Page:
There are some obvious measures that must be taken, such as preventing people from congregating in close proximity in enclosed spaces. All of my posts focused on the measures that are far from obvious and in many cases are downright ridiculous. This thing is driven by superspreader events particular to certain behaviors/situations - not all of them. The normal 80/20 rule becomes more like 90/10 in this case - 10% of events lead to 90% of effects (non-linear system). And the same holds for the suppression measures, where 90% of efforts lead to 10% (and I suspect much less in some cases) of results. Is California with its love for controlling people doing better than Texas that is sort of opposite? It's not, despite the VERY striking difference in mask wearing behavior of people and how they get around and live their lives in the pandemic. Do masks outdoors help reduce the spread? Does making people stay home, avoid work, parks, forests, any places work? The answer is YES. But a more relevant question to ask is HOW MUCH do they help? Not all measures are worth the effort and the burden they impose on people. And, yes, there is that nagging question of personal liberty. I do not want a government to track me, I do not trust it to NOT do that once the pandemic is over.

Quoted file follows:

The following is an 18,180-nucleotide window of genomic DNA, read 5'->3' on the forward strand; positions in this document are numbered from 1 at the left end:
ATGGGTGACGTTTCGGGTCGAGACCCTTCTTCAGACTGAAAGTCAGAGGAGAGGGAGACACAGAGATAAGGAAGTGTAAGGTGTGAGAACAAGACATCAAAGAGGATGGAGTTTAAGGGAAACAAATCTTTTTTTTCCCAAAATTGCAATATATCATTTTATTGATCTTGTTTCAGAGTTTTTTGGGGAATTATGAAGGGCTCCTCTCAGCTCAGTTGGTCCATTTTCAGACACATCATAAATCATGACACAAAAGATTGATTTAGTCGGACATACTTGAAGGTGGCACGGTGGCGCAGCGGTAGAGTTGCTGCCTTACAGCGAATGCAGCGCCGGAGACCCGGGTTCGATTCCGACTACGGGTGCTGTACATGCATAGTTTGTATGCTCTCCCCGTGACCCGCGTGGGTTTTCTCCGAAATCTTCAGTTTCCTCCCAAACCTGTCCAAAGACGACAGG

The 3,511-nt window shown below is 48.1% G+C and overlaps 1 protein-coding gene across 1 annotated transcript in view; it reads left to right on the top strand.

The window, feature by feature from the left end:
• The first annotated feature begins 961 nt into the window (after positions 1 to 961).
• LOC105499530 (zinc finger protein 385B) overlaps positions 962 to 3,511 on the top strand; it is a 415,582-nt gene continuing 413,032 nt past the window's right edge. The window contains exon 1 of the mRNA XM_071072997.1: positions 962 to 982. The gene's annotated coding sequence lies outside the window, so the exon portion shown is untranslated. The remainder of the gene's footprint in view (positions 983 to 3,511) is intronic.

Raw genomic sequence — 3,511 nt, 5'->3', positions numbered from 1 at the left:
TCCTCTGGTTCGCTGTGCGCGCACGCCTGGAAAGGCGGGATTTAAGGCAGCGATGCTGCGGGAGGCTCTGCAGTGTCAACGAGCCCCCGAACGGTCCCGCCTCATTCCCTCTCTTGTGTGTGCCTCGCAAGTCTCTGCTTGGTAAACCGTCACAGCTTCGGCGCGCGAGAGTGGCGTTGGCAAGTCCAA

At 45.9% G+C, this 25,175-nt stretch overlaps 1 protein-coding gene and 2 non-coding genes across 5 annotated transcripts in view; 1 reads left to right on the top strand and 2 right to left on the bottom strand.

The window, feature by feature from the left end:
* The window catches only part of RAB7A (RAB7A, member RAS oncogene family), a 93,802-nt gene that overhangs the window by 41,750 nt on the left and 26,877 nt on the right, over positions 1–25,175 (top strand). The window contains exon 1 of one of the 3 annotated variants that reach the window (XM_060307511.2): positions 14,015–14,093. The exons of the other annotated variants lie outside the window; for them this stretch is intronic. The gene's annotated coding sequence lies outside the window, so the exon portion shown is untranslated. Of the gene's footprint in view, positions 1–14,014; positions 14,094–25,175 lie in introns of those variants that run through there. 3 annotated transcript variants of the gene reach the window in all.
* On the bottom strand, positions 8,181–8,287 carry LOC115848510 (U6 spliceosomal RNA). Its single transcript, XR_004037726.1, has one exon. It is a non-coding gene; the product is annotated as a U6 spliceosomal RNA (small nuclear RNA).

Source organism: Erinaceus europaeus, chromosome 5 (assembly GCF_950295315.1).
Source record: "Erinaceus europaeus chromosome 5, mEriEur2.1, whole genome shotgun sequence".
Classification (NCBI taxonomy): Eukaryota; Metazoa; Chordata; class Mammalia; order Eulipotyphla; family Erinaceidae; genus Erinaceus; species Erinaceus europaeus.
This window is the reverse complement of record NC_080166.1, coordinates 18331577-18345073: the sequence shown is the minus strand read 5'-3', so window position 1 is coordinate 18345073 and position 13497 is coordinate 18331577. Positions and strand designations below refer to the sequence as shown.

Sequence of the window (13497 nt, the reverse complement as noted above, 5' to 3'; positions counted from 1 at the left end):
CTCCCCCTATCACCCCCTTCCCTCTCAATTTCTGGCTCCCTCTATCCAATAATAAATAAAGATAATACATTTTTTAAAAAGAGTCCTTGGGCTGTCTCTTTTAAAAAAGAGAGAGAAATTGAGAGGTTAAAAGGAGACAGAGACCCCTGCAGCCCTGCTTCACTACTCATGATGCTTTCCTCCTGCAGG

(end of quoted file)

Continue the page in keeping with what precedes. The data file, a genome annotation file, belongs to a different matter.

Many of the government imposed measures mentioned on here I fully support. But it is time to be more careful about sorting them out from the ones that do not influence the big picture and likely hurt people in more ways than we even realize at this point.
 

Boagrius

Well-Known Member
This thing is driven by superspreader events particular to certain behaviors/situations - not all of them.
Source needed.

And the same holds for the suppression measures, where 90% of efforts lead to 10% (and I suspect much less in some cases) of results.
Source needed again.

Is California with its love for controlling people doing better than Texas that is sort of opposite? It's not, despite the VERY striking difference in mask wearing behavior of people and how they get around and live their lives in the pandemic. Do masks outdoors help reduce the spread? Does making people stay home, avoid work, parks, forests, any places work? The answer is YES. But a more relevant question to ask is HOW MUCH do they help?